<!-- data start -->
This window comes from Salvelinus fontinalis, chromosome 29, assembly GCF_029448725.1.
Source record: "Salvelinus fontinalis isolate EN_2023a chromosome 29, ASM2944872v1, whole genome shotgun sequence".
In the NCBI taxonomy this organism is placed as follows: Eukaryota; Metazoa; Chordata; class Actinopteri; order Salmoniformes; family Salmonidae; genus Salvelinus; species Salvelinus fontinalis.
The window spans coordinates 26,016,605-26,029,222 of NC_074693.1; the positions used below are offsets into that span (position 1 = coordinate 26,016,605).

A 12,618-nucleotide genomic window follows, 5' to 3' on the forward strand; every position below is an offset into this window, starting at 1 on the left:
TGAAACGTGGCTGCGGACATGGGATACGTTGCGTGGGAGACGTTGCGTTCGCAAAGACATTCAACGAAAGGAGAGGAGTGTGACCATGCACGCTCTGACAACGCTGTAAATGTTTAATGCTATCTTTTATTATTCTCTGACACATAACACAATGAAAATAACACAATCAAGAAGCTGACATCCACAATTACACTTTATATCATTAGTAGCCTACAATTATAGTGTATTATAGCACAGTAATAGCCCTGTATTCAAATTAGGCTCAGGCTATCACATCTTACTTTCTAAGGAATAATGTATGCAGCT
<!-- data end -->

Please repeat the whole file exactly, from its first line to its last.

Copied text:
This window comes from Salvelinus fontinalis, chromosome 29, assembly GCF_029448725.1.
Source record: "Salvelinus fontinalis isolate EN_2023a chromosome 29, ASM2944872v1, whole genome shotgun sequence".
In the NCBI taxonomy this organism is placed as follows: Eukaryota; Metazoa; Chordata; class Actinopteri; order Salmoniformes; family Salmonidae; genus Salvelinus; species Salvelinus fontinalis.
The window spans coordinates 26,016,605-26,029,222 of NC_074693.1; the positions used below are offsets into that span (position 1 = coordinate 26,016,605).

A 12,618-nucleotide genomic window follows, 5' to 3' on the forward strand; every position below is an offset into this window, starting at 1 on the left:
TGAAACGTGGCTGCGGACATGGGATACGTTGCGTGGGAGACGTTGCGTTCGCAAAGACATTCAACGAAAGGAGAGGAGTGTGACCATGCACGCTCTGACAACGCTGTAAATGTTTAATGCTATCTTTTATTATTCTCTGACACATAACACAATGAAAATAACACAATCAAGAAGCTGACATCCACAATTACACTTTATATCATTAGTAGCCTACAATTATAGTGTATTATAGCACAGTAATAGCCCTGTATTCAAATTAGGCTCAGGCTATCACATCTTACTTTCTAAGGAATAATGTATGCAGCT